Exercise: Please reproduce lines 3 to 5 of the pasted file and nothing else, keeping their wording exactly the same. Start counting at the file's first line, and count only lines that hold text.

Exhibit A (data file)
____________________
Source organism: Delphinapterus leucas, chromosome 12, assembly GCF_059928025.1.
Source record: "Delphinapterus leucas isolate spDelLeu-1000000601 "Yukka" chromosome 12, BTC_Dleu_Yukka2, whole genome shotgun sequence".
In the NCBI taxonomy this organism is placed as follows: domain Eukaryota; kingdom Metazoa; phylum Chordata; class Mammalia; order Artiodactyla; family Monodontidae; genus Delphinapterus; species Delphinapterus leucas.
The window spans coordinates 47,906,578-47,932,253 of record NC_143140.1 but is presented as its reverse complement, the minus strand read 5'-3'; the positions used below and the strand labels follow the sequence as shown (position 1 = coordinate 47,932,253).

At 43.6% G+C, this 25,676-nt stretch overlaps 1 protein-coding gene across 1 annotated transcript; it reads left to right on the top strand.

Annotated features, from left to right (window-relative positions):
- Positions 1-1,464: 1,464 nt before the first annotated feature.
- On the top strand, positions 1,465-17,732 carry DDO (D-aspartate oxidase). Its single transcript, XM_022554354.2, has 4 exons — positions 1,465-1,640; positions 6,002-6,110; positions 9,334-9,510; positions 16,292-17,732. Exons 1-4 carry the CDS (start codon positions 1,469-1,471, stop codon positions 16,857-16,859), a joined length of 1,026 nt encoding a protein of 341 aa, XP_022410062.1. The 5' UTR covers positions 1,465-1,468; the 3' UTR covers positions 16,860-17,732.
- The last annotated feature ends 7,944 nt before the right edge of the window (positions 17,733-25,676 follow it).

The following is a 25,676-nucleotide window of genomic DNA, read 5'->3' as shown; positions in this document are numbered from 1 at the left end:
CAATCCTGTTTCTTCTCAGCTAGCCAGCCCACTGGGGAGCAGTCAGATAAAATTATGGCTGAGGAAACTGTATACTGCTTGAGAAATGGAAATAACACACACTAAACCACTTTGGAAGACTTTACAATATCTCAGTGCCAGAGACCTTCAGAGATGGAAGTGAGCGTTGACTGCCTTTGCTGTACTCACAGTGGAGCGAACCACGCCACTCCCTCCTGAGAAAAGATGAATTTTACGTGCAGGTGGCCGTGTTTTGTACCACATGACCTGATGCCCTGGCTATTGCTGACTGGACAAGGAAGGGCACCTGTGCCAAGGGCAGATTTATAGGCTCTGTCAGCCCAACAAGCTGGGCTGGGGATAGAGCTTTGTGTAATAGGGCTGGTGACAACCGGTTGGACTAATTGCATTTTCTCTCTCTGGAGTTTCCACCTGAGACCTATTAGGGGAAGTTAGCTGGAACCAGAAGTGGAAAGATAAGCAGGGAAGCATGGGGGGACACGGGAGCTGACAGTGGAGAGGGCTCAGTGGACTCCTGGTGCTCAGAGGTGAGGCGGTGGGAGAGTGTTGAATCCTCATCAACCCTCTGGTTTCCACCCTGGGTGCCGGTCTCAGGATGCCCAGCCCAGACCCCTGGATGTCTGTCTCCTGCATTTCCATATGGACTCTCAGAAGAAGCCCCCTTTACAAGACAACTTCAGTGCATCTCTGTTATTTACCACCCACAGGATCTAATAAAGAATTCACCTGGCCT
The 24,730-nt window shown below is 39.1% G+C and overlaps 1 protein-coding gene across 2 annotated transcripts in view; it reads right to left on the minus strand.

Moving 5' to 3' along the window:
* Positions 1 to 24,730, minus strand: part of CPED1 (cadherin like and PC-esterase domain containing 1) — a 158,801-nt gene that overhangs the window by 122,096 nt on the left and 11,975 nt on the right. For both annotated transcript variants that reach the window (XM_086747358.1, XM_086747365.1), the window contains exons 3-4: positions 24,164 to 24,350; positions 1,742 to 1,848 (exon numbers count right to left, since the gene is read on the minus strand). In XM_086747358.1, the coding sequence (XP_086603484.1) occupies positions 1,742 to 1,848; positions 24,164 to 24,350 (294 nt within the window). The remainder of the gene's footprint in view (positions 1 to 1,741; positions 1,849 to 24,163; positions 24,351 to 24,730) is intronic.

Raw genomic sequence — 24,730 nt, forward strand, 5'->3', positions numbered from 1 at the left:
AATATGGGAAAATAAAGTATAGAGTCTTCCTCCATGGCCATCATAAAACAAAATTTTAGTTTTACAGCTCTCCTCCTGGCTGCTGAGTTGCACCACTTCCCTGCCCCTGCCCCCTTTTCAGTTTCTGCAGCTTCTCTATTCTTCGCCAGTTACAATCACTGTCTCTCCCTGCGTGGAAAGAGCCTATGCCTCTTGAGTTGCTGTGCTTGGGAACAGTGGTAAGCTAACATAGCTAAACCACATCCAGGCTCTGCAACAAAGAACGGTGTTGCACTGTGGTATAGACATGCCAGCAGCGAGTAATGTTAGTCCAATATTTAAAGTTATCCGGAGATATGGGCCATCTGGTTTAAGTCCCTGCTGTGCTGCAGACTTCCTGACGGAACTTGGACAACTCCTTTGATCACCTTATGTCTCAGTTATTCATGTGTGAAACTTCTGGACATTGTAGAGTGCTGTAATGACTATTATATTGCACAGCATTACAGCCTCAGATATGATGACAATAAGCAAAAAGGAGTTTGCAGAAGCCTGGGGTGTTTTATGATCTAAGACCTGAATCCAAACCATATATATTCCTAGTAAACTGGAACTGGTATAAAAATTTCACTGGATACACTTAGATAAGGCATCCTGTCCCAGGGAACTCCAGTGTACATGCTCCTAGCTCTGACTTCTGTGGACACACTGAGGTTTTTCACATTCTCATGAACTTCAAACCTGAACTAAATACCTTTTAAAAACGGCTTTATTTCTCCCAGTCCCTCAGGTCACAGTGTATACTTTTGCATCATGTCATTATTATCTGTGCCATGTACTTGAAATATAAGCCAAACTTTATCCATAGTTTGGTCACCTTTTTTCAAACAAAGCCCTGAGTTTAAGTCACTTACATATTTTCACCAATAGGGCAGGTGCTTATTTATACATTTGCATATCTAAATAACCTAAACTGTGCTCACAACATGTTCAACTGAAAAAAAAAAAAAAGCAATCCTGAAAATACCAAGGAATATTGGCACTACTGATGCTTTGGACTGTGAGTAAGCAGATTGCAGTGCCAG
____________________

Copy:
In the NCBI taxonomy this organism is placed as follows: domain Eukaryota; kingdom Metazoa; phylum Chordata; class Mammalia; order Artiodactyla; family Monodontidae; genus Delphinapterus; species Delphinapterus leucas.
The window spans coordinates 47,906,578-47,932,253 of record NC_143140.1 but is presented as its reverse complement, the minus strand read 5'-3'; the positions used below and the strand labels follow the sequence as shown (position 1 = coordinate 47,932,253).

At 43.6% G+C, this 25,676-nt stretch overlaps 1 protein-coding gene across 1 annotated transcript; it reads left to right on the top strand.